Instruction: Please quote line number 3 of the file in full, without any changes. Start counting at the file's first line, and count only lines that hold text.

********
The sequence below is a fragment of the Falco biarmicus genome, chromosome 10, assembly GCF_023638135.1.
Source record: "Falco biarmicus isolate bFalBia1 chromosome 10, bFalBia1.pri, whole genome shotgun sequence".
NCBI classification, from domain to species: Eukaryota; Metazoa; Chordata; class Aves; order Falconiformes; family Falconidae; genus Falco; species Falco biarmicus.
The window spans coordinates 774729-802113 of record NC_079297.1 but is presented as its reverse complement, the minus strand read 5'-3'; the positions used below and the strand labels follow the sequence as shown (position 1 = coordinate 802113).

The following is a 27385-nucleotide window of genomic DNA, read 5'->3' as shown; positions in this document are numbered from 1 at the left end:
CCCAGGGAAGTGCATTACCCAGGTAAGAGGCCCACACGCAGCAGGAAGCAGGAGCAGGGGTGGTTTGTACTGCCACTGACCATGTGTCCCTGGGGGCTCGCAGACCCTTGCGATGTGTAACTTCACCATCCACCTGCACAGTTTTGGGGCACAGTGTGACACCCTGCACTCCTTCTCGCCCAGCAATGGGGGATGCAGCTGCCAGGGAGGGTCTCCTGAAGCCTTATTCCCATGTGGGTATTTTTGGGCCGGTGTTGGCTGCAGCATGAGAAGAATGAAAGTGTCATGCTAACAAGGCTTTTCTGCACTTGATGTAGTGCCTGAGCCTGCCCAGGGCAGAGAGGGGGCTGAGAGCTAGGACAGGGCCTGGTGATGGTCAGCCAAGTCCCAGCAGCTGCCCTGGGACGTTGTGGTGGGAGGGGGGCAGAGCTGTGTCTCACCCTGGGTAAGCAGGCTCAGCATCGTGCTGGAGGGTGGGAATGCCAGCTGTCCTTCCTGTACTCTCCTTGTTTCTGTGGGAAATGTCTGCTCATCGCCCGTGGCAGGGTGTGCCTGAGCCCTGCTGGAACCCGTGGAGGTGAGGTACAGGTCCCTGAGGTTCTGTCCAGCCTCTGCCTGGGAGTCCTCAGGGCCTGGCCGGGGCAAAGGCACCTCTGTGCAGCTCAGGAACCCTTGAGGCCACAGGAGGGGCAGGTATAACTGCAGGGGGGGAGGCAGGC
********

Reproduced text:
NCBI classification, from domain to species: Eukaryota; Metazoa; Chordata; class Aves; order Falconiformes; family Falconidae; genus Falco; species Falco biarmicus.